We also view the activities of MIT and Harris/Harris with suspicion. It is clear to us that by MIT and Harris/Harris restricting their discussions only with Nagel and Bach they have made a pre-determination that Exotherm has no rights to be involved in such verbal exchanged or the products produced therefrom. (Emphasis added).

 Def. Ex. 24. Given Plaintiffs' general expertise in business and law, their experience dealing with start-up technology companies in particular, their knowledge of the discussions between the Inventors and MMT, and the suspicions they voiced before agreeing to settle, I find that Plaintiffs did not justifiably rely on any omissions. Not only did Plaintiffs know a multitude of facts about MMT before signing the Settlement Agreement, they knew enough to ask the right questions and elicit the information that they believed to be material before releasing their rights in Exotherm. Plaintiffs were reckless in failing to discover the information they now claim was fraudulently omitted which they could have accomplished by asking simple questions (i.e., "When did MMT incorporate?" and "What roles will Bach and Nagel assume at MMT?"). Plaintiffs' bald assertions that they relied on the Inventors and "we would have acted differently if we had known" is insufficient at the summary judgment stage to show that there is an issue of fact as to materiality or reliance, especially in the face of substantial evidence to the contrary. See In re Soybean Futures Litigation, 892 F. Supp. 1025, 1060 (N.D. Ill. 1995) ("Plaintiffs' bald assertions that they would not have acted as they did had they known otherwise is immaterial."). Finally, I conclude that Plaintiffs have not shown they suffered an injury as a result of the Inventors' alleged omissions.

 Plaintiffs have failed to establish the elements of common-law fraud and no reasonable jury could find that the Inventors committed fraud by clear and convincing evidence. Therefore, summary judgment is granted in favor of the Inventors.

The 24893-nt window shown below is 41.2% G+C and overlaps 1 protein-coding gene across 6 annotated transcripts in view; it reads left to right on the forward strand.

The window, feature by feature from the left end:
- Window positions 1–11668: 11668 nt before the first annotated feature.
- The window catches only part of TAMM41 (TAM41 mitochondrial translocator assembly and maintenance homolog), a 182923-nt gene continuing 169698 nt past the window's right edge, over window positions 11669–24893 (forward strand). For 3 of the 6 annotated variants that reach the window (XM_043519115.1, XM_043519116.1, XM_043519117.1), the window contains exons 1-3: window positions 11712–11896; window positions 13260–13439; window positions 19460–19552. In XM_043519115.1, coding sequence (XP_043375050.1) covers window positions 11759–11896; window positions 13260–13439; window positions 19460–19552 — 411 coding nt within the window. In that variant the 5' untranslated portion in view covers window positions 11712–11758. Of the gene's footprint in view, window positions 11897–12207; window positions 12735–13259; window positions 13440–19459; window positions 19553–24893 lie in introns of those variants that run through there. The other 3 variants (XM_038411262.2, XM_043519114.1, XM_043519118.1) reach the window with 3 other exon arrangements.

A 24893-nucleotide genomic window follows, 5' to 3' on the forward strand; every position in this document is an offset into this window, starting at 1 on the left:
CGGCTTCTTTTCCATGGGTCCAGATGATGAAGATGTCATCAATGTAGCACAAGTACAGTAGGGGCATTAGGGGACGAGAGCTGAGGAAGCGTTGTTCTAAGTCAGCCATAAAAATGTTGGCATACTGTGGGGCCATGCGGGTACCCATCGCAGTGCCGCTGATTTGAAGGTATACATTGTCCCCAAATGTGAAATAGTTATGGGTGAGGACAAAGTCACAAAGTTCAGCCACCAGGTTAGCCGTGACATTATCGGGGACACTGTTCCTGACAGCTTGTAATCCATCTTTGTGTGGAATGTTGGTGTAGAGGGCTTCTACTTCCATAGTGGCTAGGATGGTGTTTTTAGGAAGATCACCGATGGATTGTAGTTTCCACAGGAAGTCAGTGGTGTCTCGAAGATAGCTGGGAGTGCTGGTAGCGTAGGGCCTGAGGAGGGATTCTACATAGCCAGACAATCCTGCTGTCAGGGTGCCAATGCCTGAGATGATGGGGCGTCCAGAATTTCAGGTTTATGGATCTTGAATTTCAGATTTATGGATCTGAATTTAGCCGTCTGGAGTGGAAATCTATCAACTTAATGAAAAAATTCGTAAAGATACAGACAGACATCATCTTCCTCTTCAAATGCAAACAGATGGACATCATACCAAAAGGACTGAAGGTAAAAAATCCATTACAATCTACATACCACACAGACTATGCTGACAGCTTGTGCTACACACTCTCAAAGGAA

C. Count III: Breach of Fiduciary Duties By The Inventors

 The Inventors seek summary judgment on Plaintiffs' breach of fiduciary duty claim.

  The Inventors contend that they did not make any omissions or misrepresentations that could serve as the basis for a breach of fiduciary duty claim. They also allege, without citing legal precedent, that the fiduciary duties they owed Plaintiffs terminated after November 13, 1989 (the date of the telephone conference call in which the Inventors notified Plaintiffs of their intentions to work with another company), thus the Settlement Agreement was the product of an arms-length bargain. In response, Plaintiffs allege that the Inventors usurped a corporate opportunity by creating MMT to develop the Patents instead of bringing Harris, Preston and Haney (and, presumably, their money) into Exotherm Corporation. Plaintiffs also insist that their rights to develop the Patents were exclusive and that it is irrelevant who owned the actual Patents because their claims arose from the breach of the Settlement Agreement, not from patent ownership. In reply, the Inventors contend that Exotherm possessed a non-exclusive right to develop the Patents or an exclusive right that was terminable at will. Thus, the Inventors retained the right to develop their Patents with another party, and they did not usurp an Exotherm corporate opportunity by working with MMT.

 To establish that the Inventors breached fiduciary duties, plaintiffs must show: (1) the existence of a duty owed by the defendant to the plaintiff, (2) a breach of that duty, and (3) an injury proximately resulting from the breach. United States v. First Midwest Bank/Illinois, N.A., 1997 U.S. Dist. LEXIS 16913, 1997 WL 675192, at *15 (N.D. Ill. Oct. 28, 1997) (citation omitted). The parties essentially agree that the Inventors owed fiduciary duties to the Plaintiffs due to their status as majority shareholders in a close corporation (although they disagree about when those duties terminated). What I must decide is whether the Inventors breached their duties and whether any injury proximately resulted from the breach. A shareholder in a close corporation owes a duty of loyalty to the corporation and to the other shareholders. Rexford Rand Corp. v. Ancel, 58 F.3d 1215, 1218 (7th Cir. 1995) (citations omitted). Accordingly, shareholders have the obligation to "deal with the utmost good faith, fairly, honestly, and openly with their fellow stockholders." Id. at 1218 (citation omitted). Fiduciaries should not actively exploit their positions within the corporation for their own personal benefit or hinder the ability of a corporation to continue the business for which it was developed. Dowd & Dowd, Ltd., 284 Ill. App. 3d 915, 672 N.E.2d 854, 862, 220 Ill. Dec. 37 (citations omitted). Under the corporate opportunity doctrine, "one who occupies a fiduciary relationship to a corporation may not acquire, in opposition to the corporation, property in which the corporation has an interest or tangible expectancy or which is essential to its existence." Regal-Beloit Corp v. Drecoll, 955 F. Supp. 849, 859 (N.D. Ill 1996) (quotation and internal citation omitted).